Harvard Divinity School student Shannon Boley pushed open the heavy door to the large shipping container and slowly stepped out on to the School’s campus green, wiping away tears from her eyes.
Asked why she was crying, she said “that was just a connection I haven’t had in a long time.”
Boley, an MTS candidate, had just met a 15-year-old girl living more than 5,500 miles away near Amman, Jordan. While their exchange took place half a world apart, it nonetheless became emotional when the two of them sang for each other. The girl sang a song in Arabic about love and longing. Boley sang Ave Maria.
“Ave Maria is one of my favorite songs. It’s central to my faith as a Catholic and was one of my late grandmother’s favorite songs. It was a beautiful, spiritual experience,” said Boley, her eyes still red from crying. “On the other end of the world you’re sharing this really intimate part of you. I’m singing this song that means so much to me and I could tell her song meant so much to her.”
Boley’s exchange on Monday with the teen girl occurred through an effort of the Religious Literacy Project at HDS and Shared Studios, a collective that creates “Portals” inside shipping containers that are outfitted with immersive technology allowing for real-time, face-to-face conversations between people in similar spaces across the world. HDS is hosting one of the Portals on campusthrough Thursday, November 9.
The conversations and exchanges through the Portal at HDS took place as the world is facing the largest humanitarian crisis since World War II, with 65 million forcibly displaced persons worldwide, including nearly 23 million refugees, according to The UN Refugee Agency.
Although education about relevant facts and figures is important, there is no substitute for a personal encounter to reframe a person’s understanding of the global refugee crisis. That sentiment is why Diane Moore, director of the Religious Literacy Project, partnered with the American Academy of Religion and the Henry Luce Foundation to bring a Shared Studios Portal to campus. Over the course of six days, the Portal would allow for members of the Harvard community to have conversations with residents and refugees living in Berlin, Gaza City, Jordan, and Iraq.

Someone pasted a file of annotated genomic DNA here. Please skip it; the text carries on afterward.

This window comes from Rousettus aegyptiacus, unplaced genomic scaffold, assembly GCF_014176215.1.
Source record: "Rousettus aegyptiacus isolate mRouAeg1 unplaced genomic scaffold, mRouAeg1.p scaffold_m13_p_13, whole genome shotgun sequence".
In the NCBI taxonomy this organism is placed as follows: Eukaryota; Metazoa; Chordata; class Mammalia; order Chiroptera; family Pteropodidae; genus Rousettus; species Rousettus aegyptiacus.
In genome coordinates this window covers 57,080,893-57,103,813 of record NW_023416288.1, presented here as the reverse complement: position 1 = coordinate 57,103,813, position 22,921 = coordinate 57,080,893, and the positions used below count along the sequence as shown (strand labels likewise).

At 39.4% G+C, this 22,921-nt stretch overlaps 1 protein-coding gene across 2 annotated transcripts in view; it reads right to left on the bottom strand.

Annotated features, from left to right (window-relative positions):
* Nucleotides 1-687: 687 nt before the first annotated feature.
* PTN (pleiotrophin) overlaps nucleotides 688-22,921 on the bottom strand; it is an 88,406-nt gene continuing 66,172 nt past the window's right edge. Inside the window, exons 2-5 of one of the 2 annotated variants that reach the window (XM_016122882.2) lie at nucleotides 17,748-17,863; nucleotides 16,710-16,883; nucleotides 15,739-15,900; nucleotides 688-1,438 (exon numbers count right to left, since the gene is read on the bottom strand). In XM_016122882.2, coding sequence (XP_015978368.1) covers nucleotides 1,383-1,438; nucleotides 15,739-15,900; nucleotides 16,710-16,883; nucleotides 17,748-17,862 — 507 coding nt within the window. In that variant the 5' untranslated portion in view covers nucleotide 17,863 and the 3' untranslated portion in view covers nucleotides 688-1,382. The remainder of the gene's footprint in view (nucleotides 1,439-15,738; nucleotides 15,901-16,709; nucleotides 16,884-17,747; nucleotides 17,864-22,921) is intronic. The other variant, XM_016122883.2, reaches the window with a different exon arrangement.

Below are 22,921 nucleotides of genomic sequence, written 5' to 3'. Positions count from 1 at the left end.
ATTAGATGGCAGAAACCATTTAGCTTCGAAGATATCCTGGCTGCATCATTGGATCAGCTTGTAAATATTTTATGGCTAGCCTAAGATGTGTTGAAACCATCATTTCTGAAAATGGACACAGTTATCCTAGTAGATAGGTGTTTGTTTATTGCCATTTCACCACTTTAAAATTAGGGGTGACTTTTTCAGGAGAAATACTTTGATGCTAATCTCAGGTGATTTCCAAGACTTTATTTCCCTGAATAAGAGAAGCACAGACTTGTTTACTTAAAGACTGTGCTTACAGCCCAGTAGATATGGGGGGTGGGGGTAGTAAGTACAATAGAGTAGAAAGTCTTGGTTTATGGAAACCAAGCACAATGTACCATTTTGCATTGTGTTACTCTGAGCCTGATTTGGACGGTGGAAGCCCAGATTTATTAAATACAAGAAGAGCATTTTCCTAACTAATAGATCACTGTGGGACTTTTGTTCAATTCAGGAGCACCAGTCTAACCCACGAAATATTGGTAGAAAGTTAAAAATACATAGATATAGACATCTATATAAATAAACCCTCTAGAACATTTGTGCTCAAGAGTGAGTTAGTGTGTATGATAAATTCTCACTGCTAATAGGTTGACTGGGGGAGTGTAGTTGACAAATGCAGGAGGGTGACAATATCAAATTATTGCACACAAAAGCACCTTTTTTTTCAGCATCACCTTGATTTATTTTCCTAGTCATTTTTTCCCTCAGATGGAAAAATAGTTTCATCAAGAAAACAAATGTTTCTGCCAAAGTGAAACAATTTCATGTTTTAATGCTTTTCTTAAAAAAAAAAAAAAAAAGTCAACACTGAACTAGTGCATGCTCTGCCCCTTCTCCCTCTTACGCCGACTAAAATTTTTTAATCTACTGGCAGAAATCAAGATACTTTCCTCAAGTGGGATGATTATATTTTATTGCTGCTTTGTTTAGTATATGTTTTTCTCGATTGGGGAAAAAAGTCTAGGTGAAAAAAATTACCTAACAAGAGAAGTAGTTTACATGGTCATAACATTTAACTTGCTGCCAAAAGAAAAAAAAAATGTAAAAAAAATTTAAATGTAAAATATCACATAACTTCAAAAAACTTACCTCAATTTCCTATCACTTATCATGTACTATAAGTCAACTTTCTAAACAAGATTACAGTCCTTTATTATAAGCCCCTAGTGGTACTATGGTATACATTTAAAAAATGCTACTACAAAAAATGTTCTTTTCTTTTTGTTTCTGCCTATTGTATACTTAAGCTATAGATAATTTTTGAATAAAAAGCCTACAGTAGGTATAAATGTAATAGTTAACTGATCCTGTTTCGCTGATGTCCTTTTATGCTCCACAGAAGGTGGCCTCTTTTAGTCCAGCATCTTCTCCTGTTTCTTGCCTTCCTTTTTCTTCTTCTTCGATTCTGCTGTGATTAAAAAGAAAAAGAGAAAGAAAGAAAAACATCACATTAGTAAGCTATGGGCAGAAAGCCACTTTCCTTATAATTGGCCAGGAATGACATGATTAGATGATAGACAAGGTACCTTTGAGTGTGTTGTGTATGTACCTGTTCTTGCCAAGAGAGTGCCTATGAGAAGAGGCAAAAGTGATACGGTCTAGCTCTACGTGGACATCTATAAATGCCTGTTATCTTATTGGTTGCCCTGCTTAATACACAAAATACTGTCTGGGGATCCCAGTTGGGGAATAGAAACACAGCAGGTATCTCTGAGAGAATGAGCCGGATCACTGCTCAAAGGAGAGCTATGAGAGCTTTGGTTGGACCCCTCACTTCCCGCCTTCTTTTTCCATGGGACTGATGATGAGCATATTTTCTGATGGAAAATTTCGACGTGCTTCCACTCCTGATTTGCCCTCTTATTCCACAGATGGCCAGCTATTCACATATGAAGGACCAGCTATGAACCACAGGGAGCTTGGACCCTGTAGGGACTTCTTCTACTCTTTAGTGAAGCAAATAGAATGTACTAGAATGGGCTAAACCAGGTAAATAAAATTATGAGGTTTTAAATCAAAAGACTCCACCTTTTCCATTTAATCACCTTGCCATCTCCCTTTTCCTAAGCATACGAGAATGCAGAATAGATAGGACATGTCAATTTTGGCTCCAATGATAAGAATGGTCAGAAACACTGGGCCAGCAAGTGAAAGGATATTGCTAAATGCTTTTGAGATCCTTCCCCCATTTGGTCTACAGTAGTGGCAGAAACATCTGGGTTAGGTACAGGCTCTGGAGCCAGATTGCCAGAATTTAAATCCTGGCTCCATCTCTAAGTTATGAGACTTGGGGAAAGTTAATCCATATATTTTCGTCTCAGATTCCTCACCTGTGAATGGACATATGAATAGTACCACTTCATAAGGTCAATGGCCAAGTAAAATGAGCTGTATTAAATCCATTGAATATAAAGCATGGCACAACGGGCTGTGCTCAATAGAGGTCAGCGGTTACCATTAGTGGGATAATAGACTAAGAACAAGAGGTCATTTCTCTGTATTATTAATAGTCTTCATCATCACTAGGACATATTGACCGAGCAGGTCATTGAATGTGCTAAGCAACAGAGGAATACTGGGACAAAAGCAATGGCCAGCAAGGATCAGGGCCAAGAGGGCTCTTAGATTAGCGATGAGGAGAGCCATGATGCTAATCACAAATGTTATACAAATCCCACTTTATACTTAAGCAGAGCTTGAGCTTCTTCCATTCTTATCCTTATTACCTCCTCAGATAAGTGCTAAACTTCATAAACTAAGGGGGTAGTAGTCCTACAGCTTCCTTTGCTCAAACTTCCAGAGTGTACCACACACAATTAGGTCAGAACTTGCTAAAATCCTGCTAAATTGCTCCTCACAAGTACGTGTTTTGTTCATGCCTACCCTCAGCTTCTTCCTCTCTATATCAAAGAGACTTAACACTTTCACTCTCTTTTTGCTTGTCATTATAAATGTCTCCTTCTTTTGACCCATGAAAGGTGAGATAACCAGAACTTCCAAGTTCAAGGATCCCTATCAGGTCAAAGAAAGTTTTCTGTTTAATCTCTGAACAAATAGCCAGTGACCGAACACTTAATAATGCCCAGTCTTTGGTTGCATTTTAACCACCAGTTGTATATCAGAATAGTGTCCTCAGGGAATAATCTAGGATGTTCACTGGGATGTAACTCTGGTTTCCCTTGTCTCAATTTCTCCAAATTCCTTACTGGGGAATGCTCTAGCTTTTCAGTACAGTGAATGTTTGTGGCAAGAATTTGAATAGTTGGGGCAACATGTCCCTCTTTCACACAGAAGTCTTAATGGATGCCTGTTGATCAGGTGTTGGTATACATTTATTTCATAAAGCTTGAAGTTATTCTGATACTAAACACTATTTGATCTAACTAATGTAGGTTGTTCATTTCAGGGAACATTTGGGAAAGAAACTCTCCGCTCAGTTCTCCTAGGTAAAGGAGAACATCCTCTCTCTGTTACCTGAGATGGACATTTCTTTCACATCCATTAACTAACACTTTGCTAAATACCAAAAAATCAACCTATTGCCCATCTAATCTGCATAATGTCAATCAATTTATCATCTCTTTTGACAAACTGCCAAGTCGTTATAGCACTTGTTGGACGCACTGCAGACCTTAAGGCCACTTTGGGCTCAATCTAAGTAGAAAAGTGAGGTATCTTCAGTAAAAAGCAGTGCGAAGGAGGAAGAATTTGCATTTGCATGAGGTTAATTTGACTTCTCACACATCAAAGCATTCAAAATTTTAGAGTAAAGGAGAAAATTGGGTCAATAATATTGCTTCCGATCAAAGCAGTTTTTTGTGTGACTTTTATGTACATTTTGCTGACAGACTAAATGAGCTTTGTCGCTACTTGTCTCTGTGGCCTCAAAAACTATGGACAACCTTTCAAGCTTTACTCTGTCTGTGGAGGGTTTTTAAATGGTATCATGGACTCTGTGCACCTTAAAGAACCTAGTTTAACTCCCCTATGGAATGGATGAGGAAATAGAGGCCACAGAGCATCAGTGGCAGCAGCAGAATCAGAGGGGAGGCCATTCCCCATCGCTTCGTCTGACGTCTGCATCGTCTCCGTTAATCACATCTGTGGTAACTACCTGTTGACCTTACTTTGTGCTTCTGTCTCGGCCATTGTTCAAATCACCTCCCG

In March, Moore traveled to Erbil, Iraq, where she met with refugees. Some of them had been displaced for more than three years. Most of them were escaping the violence and fighting taking place in Mosul, once an ISIS stronghold. What she heard from refugees there stuck with her.
“The thing I heard over and over again was that they were frustrated so many people have little understanding of what’s taking place. There’s a feeling of the need for recognition of the United States’s role in setting in motion many of the events that have happened, and the consequences of that,” she said. “There was a concern that no one knows about them—that they’re statistics, they’re massive numbers in the news—there was a concern they feel unseen.”
The goal of the Portals, said Amar Bakshi, Harvard ’06, the founder and artist of Shared Studios, is that each encounter and engagement—whether between Gaza and Cambridge, or Gaza and Kigali, Rawanda—yields a conversation and collaboration that is beneficial for those on all sides of the conversation.
“What that benefit is can vary from individual to individual or group by group. In some cases it’s very clear, provision of legal advice to a refugee seeking legal asylum, because there are a lot of lawyers around here and there are fewer in Erbil. It can be a lot more amorphous, though. It can be a game of charades between two kids. A kid in Erbil who has very little to do day-to-day, and a kid here who has only heard about refugees through the news,” said Bakshi.
The Religious Literacy Project is dedicated to promoting and enhancing the public understanding of religion through work with educators around the world, but particularly in the United States and locally in Cambridge. That’s why Moore invited Cambridge Rindge and Latin School history teacher Rachel Otty, who is taking Moore’s “Religion, Conflict and Peace in Contemporary Global Affairs” course through Harvard Extension School, to bring her high school students to the Portal.
“This makes the abstract more real. In the past I’ve had to rely on video and readings, but the fact that the students have actually talked to people who are living in Jordan or who have lived in Syria at one point means they have context that most students don’t have,” said Otty. “Some of the assumptions that students have going into topics like this are already starting to break down. It means we have more of a common language to start a unit lesson.”
The Portal not only served as an opportunity for students to learn more deeply about the refugee crisis, but also for others across Harvard to gain new insight for their own work. Staff from the Division of Continuing Education, for example, were scheduled to use the Portal to connect with educators in Iraq to discuss improving distance learning for refugees. Students from the Kennedy School’s Middle East Refugee Service Initiative spoke with young adults living in Gaza City. A student from the Graduate School of Education on Tuesday had a discussion about poetry with teens in Iraq.
Moore said her students will participate in follow-up discussions about what it means to carry these conversations and stories from the refugees with them in their future scholarship, advocacy work, or ministry.
“Many of our students are eager to understand the challenges that people are facing here in the U.S. and around the world where religion intersects with issues of public policy, humanitarian action, journalism, and other areas,” she said. “This is a perfect setting for us to connect not only with people around the world, but with each other.”
—by Michael Naughton